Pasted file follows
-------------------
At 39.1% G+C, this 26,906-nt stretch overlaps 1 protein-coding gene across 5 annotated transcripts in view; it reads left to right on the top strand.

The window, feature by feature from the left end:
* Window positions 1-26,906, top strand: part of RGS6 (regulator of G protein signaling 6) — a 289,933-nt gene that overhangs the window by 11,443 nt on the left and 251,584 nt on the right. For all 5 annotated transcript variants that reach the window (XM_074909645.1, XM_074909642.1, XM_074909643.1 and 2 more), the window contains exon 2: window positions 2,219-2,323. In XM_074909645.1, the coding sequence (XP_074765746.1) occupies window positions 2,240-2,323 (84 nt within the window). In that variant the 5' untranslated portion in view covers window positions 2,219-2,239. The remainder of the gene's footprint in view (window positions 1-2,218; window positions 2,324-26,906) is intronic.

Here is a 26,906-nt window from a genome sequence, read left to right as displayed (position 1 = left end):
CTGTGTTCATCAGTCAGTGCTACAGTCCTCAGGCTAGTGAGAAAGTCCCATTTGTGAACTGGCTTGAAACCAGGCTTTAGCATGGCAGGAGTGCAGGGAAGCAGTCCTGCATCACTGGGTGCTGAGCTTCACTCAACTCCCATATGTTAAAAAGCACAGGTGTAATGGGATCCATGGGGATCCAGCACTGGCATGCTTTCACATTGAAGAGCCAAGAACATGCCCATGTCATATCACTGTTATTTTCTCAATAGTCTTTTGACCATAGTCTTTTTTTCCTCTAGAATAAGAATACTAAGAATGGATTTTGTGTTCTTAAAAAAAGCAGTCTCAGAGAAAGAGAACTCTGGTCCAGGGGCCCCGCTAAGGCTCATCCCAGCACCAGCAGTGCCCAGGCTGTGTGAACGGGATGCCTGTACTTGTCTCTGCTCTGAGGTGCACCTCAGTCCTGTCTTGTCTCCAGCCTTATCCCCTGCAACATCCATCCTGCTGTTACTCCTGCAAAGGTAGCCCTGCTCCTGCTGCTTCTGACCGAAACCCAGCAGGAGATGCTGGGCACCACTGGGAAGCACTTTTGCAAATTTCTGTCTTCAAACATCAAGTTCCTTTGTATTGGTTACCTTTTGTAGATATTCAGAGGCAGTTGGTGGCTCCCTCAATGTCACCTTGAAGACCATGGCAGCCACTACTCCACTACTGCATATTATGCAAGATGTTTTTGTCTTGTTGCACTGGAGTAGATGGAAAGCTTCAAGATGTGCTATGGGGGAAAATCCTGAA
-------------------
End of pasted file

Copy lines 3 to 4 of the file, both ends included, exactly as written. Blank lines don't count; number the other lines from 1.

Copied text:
* Window positions 1-26,906, top strand: part of RGS6 (regulator of G protein signaling 6) — a 289,933-nt gene that overhangs the window by 11,443 nt on the left and 251,584 nt on the right. For all 5 annotated transcript variants that reach the window (XM_074909645.1, XM_074909642.1, XM_074909643.1 and 2 more), the window contains exon 2: window positions 2,219-2,323. In XM_074909645.1, the coding sequence (XP_074765746.1) occupies window positions 2,240-2,323 (84 nt within the window). In that variant the 5' untranslated portion in view covers window positions 2,219-2,239. The remainder of the gene's footprint in view (window positions 1-2,218; window positions 2,324-26,906) is intronic.

Here is a 26,906-nt window from a genome sequence, read left to right as displayed (position 1 = left end):